March 25, 2011 in News
No federal tax expense for BofA (Charlotte Observer):
After another money-losing year, Bank of America Corp. got the upper hand with Uncle Sam in 2010.
The Charlotte-based bank had no federal income tax expense for a second straight year and actually reported a tax “benefit” of nearly $1 billion. Also, the bank’s billions in accumulated losses could reduce its taxes in future years, a tax expert said.
The bank says the reason is simple: Corporations pay taxes on their profits, and Bank of America posted a pre-tax loss of $5.4 billion in the U.S. in 2010.
“Bank of America takes its role as a corporate citizen very seriously, and pays taxes in accordance with all applicable laws and regulations,” bank spokesman Jerry Dubrowski said.
That doesn’t satisfy a group that has been staging protests at Bank of America branches around the country and crashed the bank’s New York investor conference this month. The bank is an “aggressive tax dodger,” said Ryan Clayton, a Washington-based organizer of U.S. Uncut. “We pay our taxes. Why don’t they?”
Clayton’s group suggests Bank of America and other large U.S. companies are using subsidiaries in offshore tax havens to eliminate their taxes.
Bank of America and other companies do avoid paying taxes on profits they make in overseas operations by reinvesting these proceeds overseas, instead of bringing them back home. Some business leaders recently have called for a lower tax rate on these earnings, a move they contend would encourage companies to bring these profits to the U.S.
G.E.’s Strategies Let It Avoid Taxes Altogether (New York Times):
General Electric, the nation’s largest corporation, had a very good year in 2010.
The company reported worldwide profits of $14.2 billion, and said $5.1 billion of the total came from its operations in the United States.
Its American tax bill? None. In fact, G.E. claimed a tax benefit of $3.2 billion.
That may be hard to fathom for the millions of American business owners and households now preparing their own returns, but low taxes are nothing new for G.E. The company has been cutting the percentage of its American profits paid to the Internal Revenue Service for years, resulting in a far lower rate than at most multinational companies.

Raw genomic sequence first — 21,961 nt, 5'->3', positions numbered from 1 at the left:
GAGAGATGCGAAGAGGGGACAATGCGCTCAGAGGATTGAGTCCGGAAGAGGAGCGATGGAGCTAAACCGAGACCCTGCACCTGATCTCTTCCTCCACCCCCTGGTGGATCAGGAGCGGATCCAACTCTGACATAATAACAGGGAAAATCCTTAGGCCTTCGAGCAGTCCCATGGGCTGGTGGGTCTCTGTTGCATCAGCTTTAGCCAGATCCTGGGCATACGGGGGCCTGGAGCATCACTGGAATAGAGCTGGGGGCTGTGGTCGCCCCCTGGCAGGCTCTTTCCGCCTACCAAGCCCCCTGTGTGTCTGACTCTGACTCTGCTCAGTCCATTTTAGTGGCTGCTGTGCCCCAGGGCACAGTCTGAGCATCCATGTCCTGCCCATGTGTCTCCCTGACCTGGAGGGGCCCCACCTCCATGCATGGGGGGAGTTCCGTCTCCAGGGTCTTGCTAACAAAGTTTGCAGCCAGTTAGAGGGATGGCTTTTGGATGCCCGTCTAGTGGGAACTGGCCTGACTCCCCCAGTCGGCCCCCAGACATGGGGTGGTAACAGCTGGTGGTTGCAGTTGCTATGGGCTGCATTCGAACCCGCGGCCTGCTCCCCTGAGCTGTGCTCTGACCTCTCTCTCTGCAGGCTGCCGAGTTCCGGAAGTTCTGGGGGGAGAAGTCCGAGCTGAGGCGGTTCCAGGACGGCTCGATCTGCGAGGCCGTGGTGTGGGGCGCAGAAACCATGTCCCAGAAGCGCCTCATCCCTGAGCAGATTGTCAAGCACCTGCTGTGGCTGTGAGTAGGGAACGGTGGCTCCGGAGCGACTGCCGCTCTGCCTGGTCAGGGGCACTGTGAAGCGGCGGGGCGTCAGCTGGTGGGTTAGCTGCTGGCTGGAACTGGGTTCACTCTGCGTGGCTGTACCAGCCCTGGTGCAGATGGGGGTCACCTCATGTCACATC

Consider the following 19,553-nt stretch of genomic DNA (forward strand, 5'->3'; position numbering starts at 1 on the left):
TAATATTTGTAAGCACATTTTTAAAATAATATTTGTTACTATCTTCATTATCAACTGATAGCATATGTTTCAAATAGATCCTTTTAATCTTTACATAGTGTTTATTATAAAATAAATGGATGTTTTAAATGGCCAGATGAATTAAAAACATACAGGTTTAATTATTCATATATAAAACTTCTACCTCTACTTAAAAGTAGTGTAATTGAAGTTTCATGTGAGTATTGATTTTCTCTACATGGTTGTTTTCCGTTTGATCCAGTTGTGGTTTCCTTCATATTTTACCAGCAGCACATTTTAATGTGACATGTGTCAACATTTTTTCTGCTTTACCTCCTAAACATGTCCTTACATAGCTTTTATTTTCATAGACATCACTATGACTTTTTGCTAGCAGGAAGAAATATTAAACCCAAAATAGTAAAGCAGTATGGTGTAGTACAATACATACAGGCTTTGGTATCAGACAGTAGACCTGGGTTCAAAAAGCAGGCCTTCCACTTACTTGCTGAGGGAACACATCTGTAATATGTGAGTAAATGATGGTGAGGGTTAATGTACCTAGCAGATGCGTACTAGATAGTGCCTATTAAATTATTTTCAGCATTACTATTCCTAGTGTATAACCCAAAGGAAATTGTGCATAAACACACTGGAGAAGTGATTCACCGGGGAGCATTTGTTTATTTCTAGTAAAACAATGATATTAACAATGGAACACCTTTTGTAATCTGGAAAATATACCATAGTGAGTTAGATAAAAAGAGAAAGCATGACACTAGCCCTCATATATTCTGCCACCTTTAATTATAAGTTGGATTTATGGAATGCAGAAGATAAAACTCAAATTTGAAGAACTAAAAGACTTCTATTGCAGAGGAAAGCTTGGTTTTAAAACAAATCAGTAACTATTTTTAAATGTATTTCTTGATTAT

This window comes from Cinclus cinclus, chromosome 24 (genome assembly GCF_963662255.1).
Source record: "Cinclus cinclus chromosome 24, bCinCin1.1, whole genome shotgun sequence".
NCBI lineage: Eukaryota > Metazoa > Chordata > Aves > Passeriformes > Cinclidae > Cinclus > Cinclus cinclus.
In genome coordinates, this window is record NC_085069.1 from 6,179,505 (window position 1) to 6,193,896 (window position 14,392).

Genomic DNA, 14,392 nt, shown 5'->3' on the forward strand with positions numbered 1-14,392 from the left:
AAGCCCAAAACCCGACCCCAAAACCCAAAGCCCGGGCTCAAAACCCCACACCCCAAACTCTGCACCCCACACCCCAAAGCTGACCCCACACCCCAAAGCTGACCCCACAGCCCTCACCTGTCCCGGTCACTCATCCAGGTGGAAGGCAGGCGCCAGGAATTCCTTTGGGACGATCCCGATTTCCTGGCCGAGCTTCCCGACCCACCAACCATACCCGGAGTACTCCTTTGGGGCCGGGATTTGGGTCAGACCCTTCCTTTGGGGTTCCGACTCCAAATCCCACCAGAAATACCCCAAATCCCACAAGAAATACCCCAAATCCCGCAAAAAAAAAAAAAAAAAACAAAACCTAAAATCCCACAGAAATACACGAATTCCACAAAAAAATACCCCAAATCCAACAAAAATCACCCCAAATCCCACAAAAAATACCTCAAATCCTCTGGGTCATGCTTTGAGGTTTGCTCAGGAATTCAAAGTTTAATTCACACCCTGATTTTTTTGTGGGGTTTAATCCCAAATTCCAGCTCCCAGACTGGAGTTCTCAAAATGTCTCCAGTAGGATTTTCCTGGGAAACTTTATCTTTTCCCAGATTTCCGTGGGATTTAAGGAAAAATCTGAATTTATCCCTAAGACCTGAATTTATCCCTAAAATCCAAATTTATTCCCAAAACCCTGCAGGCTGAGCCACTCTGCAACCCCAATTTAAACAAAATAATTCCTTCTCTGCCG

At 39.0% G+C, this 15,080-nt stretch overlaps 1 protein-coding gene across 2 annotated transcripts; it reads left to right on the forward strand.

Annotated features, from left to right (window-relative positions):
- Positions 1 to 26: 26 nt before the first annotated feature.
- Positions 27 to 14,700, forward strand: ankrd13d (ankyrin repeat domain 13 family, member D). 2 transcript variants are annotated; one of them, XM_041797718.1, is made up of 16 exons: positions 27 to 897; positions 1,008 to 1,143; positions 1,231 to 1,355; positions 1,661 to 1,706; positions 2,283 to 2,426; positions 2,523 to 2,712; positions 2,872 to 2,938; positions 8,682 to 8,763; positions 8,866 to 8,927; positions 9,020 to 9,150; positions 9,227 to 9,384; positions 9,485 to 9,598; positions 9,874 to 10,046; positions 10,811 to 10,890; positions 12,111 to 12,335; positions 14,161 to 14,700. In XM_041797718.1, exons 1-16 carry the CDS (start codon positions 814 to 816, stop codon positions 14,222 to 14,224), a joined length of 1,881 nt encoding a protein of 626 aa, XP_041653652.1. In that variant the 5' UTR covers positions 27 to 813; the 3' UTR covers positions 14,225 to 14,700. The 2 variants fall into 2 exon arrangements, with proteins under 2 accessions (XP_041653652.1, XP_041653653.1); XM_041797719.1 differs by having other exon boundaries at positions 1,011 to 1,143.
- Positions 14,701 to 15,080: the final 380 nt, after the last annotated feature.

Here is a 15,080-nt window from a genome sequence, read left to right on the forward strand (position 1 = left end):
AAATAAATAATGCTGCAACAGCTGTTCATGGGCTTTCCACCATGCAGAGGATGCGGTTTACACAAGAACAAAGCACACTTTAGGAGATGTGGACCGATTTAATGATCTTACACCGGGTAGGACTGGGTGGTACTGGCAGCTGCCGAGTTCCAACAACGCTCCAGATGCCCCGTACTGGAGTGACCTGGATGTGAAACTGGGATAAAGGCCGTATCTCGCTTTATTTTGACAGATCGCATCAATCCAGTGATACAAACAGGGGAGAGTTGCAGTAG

Its extraordinary success is based on an aggressive strategy that mixes fierce lobbying for tax breaks and innovative accounting that enables it to concentrate its profits offshore. G.E.’s giant tax department, led by a bow-tied former Treasury official named John Samuels, is often referred to as the world’s best tax law firm. Indeed, the company’s slogan “Imagination at Work” fits this department well. The team includes former officials not just from the Treasury, but also from the I.R.S. and virtually all the tax-writing committees in Congress.
While General Electric is one of the most skilled at reducing its tax burden, many other companies have become better at this as well. Although the top corporate tax rate in the United States is 35 percent, one of the highest in the world, companies have been increasingly using a maze of shelters, tax credits and subsidies to pay far less.
In a regulatory filing just a week before the Japanese disaster put a spotlight on the company’s nuclear reactor business, G.E. reported that its tax burden was 7.4 percent of its American profits, about a third of the average reported by other American multinationals. Even those figures are overstated, because they include taxes that will be paid only if the company brings its overseas profits back to the United States. With those profits still offshore, G.E. is effectively getting money back.
Such strategies, as well as changes in tax laws that encouraged some businesses and professionals to file as individuals, have pushed down the corporate share of the nation’s tax receipts — from 30 percent of all federal revenue in the mid-1950s to 6.6 percent in 2009.
The assortment of tax breaks G.E. has won in Washington has provided a significant short-term gain for the company’s executives and shareholders. While the financial crisis led G.E. to post a loss in the United States in 2009, regulatory filings show that in the last five years, G.E. has accumulated $26 billion in American profits, and received a net tax benefit from the I.R.S. of $4.1 billion.
But critics say the use of so many shelters amounts to corporate welfare, allowing G.E. not just to avoid taxes on profitable overseas lending but also to amass tax credits and write-offs that can be used to reduce taxes on billions of dollars of profit from domestic manufacturing. They say that the assertive tax avoidance of multinationals like G.E. not only shortchanges the Treasury, but also harms the economy by discouraging investment and hiring in the United States.
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